In that case, your code may change to use getline in conjunction with sscanf instead.
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    Stoned Witch Barney McGrew's Avatar
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    Barney McGrew's response targets the question of how the getline function works, as in how might it be implemented and why.
    I was responding to how they're using it, since according to my man-page the prototype is as follows:

    Code:
    ssize_t getline(char **lineptr, size_t *n, FILE *stream);
    Going by the way it's been called in the code posted by arti, they convert a 'char (*)[128]' to a 'char **' and an 'int' to a 'size_t *'. They also pass a null pointer to the third parameter, which is a valid conversion but an invalid value for the function. An understanding of types and streams would, ideally, help them understand these problems.

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    Registered User arti's Avatar
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    Quote Originally Posted by laserlight View Post
    I assumed that you were asking how to use getline, i.e., to get it to work for you. This is why I suggested that you read the relevant manual entry. That has not changed: you need to learn the declaration of the function and read an explanation of its parameters and return value, plus possible catches (e.g., the need to call free), possibly with examples.

    Barney McGrew's response targets the question of how the getline function works, as in how might it be implemented and why. You are obviously not ready for that yet, and it was not your intended question anyway.


    In that case, your code may change to use getline in conjunction with sscanf instead.
    I did read it laserlight, but it wouldn't work in my program even though I followed the example in the man getline of linux. Which is when i switched to fgets because the tutor and another student said that fgets is simpler and works.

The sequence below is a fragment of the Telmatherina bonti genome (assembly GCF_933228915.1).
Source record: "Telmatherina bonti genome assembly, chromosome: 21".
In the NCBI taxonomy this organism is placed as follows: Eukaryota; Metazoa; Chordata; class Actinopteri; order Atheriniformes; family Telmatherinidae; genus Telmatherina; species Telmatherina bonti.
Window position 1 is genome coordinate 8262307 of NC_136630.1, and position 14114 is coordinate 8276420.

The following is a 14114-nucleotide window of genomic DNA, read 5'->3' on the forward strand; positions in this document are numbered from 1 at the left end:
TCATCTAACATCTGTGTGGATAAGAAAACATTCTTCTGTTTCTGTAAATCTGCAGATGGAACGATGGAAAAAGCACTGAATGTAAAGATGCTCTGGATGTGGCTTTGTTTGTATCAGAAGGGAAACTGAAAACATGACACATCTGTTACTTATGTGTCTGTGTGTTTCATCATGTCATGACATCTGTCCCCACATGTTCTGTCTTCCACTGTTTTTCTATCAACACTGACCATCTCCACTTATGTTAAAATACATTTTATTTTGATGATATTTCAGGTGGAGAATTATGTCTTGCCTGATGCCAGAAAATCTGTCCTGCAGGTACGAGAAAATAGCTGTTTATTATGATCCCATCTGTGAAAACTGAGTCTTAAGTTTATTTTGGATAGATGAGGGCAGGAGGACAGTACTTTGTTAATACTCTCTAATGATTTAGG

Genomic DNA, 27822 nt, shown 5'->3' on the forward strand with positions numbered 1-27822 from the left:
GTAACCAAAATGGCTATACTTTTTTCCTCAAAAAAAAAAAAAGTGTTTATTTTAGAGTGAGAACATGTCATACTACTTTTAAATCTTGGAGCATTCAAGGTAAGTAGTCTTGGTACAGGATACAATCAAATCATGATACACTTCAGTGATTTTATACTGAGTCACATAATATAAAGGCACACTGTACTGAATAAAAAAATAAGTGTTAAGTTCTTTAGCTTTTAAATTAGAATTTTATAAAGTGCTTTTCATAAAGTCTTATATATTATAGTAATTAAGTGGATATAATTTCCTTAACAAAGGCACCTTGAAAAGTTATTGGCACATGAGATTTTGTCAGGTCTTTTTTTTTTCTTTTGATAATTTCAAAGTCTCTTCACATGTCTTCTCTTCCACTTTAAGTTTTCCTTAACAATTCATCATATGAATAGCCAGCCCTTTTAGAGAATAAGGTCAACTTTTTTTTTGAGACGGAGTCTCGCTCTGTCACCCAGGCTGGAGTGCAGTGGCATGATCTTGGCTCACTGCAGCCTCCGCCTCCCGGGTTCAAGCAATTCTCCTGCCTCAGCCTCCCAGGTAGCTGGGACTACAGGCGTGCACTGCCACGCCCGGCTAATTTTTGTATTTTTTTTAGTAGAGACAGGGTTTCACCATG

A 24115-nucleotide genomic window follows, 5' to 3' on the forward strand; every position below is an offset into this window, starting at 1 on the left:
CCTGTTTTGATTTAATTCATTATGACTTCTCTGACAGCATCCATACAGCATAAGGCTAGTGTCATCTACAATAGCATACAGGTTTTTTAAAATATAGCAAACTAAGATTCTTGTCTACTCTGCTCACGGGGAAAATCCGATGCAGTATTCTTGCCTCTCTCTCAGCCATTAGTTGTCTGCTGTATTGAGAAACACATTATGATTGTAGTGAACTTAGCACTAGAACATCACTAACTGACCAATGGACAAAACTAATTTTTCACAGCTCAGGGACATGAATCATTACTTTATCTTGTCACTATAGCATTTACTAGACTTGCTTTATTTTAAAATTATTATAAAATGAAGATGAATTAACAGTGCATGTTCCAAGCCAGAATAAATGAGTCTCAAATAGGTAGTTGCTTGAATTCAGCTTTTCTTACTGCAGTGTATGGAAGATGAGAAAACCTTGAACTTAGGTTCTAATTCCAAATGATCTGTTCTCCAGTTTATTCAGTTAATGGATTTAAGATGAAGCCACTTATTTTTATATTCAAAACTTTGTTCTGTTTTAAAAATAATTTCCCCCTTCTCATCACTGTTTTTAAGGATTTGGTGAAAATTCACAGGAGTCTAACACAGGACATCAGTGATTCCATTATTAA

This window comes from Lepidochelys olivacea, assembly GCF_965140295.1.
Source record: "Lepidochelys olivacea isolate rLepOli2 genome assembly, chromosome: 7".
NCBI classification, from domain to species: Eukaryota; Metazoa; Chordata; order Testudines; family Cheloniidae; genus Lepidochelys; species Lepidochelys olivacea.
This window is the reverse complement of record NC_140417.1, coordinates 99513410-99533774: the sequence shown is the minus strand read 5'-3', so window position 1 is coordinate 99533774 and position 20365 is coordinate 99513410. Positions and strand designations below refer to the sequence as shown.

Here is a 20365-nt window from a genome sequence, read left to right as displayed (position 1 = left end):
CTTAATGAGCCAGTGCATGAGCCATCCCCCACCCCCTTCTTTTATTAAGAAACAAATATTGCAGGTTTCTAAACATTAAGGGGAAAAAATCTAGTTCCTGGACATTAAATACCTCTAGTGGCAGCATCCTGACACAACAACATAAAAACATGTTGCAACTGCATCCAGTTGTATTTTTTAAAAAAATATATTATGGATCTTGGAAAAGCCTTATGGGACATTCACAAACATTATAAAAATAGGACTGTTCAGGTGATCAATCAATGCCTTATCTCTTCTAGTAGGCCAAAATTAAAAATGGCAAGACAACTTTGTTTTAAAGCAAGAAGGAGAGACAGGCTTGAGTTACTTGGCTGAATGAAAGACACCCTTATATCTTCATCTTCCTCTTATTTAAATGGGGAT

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    Quote Originally Posted by arti View Post
    I did read it laserlight, but it wouldn't work in my program even though I followed the example in the man getline of linux. Which is when i switched to fgets because the tutor and another student said that fgets is simpler and works.
    The question is, do you know the maximum input line you are expecting? If than answer is yes, how much does it matter in the great scheme of things if user feeds you an over-long line?
    If tha answer to question 1 is "no", don't use fgets(). If the answer to question 1 is "yes" and the answer to question 2 is "not much", just call fgets(). If the answer to question 2 is "it matters that long lines be handled correctly", use getline(). If the answer to question 2 is "it is absolutely imperative that the program behave correctly, under all inputs", don't use getline(). Use fgets() then consume the buffer if you don't read the trailing newline, then print out some sort of error message.
    The reason is that getline() is potentially vulnerable to a resource denial attack.